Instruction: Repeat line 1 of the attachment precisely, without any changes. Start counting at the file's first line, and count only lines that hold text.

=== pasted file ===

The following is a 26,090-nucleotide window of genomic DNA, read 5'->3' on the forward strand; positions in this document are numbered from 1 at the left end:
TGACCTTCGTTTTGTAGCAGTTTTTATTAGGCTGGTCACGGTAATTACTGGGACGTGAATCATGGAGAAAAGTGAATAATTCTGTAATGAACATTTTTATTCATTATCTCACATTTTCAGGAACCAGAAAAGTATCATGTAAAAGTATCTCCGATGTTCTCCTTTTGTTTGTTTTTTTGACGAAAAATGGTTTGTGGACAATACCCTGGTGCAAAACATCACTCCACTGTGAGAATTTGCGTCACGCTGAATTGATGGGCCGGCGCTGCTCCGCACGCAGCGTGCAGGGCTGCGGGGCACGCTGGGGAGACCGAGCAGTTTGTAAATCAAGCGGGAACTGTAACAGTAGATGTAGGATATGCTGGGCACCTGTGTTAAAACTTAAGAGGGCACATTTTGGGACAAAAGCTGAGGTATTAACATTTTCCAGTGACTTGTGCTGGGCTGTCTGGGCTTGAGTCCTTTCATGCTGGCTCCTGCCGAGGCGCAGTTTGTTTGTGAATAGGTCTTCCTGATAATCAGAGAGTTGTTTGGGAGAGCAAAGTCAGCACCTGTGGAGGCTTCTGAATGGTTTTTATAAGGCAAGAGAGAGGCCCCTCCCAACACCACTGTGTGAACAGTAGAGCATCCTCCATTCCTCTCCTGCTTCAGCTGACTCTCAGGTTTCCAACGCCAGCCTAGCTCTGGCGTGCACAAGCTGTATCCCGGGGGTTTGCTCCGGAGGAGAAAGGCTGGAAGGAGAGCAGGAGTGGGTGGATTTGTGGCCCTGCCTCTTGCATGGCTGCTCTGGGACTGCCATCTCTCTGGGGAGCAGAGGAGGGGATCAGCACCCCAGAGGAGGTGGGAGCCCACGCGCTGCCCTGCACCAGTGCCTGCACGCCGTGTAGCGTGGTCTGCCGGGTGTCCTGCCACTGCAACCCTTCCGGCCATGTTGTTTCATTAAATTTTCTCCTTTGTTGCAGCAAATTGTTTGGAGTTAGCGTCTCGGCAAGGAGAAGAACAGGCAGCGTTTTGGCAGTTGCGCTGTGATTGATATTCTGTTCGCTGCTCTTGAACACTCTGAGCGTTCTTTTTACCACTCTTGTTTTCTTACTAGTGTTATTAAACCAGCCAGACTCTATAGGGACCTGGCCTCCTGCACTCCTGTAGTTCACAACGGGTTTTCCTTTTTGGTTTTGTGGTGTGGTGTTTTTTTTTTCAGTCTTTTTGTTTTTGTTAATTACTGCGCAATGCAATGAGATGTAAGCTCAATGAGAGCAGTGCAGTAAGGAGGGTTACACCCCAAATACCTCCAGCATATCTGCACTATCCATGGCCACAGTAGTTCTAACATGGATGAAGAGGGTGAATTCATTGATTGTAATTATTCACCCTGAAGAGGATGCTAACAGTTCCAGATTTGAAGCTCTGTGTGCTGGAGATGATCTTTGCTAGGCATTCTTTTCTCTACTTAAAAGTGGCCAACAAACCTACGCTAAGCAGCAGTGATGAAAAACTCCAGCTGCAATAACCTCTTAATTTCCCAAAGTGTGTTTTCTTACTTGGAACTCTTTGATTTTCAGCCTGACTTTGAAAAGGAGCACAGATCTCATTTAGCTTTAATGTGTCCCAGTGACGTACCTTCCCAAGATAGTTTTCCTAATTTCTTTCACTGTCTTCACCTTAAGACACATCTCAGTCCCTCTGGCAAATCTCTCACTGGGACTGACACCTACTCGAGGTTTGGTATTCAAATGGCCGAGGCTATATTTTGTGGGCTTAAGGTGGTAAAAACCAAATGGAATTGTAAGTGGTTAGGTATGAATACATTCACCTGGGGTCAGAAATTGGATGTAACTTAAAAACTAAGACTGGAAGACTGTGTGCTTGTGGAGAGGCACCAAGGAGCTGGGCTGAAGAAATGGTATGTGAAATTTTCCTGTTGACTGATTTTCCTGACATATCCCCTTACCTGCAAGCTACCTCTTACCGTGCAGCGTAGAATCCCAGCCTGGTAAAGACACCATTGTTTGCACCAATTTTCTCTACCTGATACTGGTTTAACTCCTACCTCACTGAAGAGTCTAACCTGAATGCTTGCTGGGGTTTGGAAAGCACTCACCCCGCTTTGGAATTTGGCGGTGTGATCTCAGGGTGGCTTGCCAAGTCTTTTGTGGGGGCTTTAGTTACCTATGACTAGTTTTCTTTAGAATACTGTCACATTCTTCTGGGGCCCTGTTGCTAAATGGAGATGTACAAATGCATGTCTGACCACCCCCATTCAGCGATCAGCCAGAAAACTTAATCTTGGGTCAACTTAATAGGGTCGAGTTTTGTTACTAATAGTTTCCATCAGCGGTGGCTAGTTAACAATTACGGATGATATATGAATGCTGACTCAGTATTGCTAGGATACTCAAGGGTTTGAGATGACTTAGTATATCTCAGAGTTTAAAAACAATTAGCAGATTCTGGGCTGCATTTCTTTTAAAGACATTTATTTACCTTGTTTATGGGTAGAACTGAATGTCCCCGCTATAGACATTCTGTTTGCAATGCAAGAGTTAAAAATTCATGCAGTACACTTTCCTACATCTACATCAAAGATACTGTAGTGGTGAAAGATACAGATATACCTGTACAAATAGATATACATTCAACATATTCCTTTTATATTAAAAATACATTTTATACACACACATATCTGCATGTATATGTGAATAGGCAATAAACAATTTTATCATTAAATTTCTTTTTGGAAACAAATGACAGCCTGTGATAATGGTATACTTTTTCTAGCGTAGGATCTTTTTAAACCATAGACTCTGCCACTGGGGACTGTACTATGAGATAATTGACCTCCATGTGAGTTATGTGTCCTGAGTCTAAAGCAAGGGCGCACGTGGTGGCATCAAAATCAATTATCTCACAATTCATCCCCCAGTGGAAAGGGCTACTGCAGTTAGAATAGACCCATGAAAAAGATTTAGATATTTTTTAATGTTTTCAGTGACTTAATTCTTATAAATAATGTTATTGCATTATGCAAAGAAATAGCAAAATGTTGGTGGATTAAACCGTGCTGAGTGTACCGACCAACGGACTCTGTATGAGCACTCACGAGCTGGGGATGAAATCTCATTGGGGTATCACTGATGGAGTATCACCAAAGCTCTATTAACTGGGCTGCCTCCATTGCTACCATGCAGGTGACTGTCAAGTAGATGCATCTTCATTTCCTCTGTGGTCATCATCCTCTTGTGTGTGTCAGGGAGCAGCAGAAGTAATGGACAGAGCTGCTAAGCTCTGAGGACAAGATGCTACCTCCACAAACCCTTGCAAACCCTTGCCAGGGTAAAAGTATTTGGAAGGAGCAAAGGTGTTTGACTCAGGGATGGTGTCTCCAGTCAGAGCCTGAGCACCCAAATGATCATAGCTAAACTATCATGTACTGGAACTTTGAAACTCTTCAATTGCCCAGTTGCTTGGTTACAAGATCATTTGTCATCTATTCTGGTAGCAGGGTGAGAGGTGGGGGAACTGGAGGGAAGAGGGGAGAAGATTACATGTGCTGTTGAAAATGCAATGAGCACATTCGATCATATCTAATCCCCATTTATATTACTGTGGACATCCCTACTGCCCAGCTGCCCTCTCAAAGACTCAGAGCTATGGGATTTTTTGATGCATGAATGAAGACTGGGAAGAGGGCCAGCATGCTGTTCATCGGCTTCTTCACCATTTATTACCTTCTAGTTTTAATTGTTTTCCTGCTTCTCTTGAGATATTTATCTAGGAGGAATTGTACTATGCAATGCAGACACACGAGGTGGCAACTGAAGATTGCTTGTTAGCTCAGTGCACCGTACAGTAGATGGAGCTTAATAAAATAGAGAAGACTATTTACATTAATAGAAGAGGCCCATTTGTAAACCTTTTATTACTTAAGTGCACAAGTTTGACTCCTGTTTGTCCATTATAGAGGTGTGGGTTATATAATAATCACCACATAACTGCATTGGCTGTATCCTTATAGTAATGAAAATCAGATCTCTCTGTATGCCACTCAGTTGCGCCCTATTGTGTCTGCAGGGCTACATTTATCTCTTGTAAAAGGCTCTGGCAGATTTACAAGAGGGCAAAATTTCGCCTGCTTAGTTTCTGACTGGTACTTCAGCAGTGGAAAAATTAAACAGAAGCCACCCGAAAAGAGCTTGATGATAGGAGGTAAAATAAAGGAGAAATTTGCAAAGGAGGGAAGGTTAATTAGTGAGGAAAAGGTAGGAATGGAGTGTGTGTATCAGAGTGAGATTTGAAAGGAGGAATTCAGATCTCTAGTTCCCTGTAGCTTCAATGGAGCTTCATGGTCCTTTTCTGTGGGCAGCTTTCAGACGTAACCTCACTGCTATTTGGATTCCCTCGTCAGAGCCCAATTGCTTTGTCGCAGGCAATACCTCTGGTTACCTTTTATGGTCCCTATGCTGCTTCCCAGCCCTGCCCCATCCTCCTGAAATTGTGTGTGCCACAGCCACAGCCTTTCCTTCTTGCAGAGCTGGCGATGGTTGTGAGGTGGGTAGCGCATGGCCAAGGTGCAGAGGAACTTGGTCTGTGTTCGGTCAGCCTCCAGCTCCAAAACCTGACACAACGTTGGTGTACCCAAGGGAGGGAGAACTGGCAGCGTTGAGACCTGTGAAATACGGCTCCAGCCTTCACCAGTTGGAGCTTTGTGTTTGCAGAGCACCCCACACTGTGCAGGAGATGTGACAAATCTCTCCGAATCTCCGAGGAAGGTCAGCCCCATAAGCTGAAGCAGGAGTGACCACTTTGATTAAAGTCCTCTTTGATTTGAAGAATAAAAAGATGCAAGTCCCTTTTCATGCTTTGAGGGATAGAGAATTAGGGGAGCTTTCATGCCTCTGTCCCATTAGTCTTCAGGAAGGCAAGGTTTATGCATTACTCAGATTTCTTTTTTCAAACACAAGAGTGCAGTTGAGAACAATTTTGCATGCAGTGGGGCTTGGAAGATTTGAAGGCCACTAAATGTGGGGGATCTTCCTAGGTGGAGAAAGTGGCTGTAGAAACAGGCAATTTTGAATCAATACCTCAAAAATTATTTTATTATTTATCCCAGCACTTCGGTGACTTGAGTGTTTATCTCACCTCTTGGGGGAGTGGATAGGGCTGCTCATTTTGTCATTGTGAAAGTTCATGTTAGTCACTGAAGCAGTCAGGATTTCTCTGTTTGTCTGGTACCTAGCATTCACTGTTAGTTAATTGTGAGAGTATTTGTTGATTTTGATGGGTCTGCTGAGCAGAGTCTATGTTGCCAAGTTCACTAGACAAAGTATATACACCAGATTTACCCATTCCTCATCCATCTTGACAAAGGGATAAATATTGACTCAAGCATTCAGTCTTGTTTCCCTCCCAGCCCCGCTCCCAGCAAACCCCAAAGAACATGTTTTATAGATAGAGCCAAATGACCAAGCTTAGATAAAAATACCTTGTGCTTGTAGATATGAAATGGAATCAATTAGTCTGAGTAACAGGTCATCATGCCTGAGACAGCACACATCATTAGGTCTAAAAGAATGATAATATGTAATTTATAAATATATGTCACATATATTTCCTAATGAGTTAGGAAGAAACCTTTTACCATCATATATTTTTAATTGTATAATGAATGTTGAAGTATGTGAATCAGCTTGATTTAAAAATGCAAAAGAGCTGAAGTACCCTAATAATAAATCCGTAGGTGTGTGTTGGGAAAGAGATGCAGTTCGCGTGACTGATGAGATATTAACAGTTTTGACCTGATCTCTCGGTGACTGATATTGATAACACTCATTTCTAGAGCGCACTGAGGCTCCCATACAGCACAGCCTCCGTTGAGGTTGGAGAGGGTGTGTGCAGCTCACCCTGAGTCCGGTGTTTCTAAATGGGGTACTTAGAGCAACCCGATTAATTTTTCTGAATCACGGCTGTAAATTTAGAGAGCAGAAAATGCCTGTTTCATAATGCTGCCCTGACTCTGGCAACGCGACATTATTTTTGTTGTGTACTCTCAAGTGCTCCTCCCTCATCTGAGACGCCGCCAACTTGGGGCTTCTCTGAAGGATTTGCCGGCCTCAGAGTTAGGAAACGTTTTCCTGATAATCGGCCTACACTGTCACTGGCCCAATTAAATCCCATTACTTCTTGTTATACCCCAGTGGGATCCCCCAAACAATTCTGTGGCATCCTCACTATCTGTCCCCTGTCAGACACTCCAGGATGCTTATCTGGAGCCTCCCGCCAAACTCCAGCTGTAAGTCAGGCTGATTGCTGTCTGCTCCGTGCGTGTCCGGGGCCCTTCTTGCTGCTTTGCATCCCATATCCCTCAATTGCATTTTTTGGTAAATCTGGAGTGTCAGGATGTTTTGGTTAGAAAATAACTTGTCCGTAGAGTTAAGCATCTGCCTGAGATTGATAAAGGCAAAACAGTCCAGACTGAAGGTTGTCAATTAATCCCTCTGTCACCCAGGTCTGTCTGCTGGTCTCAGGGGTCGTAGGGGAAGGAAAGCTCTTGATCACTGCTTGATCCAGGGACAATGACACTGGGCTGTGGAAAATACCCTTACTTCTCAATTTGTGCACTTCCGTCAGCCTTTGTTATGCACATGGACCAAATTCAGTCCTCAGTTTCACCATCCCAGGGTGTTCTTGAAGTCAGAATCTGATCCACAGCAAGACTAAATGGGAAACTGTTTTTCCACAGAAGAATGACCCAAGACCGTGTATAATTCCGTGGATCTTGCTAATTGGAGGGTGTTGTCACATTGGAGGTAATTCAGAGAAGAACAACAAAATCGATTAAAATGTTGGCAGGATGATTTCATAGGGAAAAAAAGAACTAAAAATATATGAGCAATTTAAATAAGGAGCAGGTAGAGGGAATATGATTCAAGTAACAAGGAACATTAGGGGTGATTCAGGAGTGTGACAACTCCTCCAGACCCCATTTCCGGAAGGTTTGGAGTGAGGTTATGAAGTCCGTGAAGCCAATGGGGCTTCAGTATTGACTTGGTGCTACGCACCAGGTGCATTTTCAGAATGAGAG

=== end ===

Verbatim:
The following is a 26,090-nucleotide window of genomic DNA, read 5'->3' on the forward strand; positions in this document are numbered from 1 at the left end: